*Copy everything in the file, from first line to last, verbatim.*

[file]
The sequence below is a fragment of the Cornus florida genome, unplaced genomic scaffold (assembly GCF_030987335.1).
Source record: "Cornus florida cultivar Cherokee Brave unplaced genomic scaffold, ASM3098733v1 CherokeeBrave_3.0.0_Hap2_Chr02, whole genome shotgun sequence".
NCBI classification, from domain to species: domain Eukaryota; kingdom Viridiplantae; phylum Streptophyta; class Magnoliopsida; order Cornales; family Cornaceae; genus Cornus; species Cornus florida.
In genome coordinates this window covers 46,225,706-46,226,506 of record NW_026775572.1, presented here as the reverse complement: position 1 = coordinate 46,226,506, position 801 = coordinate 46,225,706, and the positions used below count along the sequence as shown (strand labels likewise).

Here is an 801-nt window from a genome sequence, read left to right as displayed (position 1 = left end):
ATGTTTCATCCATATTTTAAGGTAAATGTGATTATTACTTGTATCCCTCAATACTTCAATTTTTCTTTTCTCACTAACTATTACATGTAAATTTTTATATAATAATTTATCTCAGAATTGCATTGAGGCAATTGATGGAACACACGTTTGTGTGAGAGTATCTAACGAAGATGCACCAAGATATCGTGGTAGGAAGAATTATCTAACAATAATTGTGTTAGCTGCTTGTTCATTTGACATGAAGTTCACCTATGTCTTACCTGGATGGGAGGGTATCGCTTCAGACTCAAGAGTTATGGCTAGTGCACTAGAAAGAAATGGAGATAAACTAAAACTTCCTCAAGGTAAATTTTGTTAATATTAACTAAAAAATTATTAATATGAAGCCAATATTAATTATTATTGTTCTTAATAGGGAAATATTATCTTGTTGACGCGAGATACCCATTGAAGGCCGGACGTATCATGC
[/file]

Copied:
The sequence below is a fragment of the Cornus florida genome, unplaced genomic scaffold (assembly GCF_030987335.1).
Source record: "Cornus florida cultivar Cherokee Brave unplaced genomic scaffold, ASM3098733v1 CherokeeBrave_3.0.0_Hap2_Chr02, whole genome shotgun sequence".
NCBI classification, from domain to species: domain Eukaryota; kingdom Viridiplantae; phylum Streptophyta; class Magnoliopsida; order Cornales; family Cornaceae; genus Cornus; species Cornus florida.
In genome coordinates this window covers 46,225,706-46,226,506 of record NW_026775572.1, presented here as the reverse complement: position 1 = coordinate 46,226,506, position 801 = coordinate 46,225,706, and the positions used below count along the sequence as shown (strand labels likewise).

Here is an 801-nt window from a genome sequence, read left to right as displayed (position 1 = left end):
ATGTTTCATCCATATTTTAAGGTAAATGTGATTATTACTTGTATCCCTCAATACTTCAATTTTTCTTTTCTCACTAACTATTACATGTAAATTTTTATATAATAATTTATCTCAGAATTGCATTGAGGCAATTGATGGAACACACGTTTGTGTGAGAGTATCTAACGAAGATGCACCAAGATATCGTGGTAGGAAGAATTATCTAACAATAATTGTGTTAGCTGCTTGTTCATTTGACATGAAGTTCACCTATGTCTTACCTGGATGGGAGGGTATCGCTTCAGACTCAAGAGTTATGGCTAGTGCACTAGAAAGAAATGGAGATAAACTAAAACTTCCTCAAGGTAAATTTTGTTAATATTAACTAAAAAATTATTAATATGAAGCCAATATTAATTATTATTGTTCTTAATAGGGAAATATTATCTTGTTGACGCGAGATACCCATTGAAGGCCGGACGTATCATGC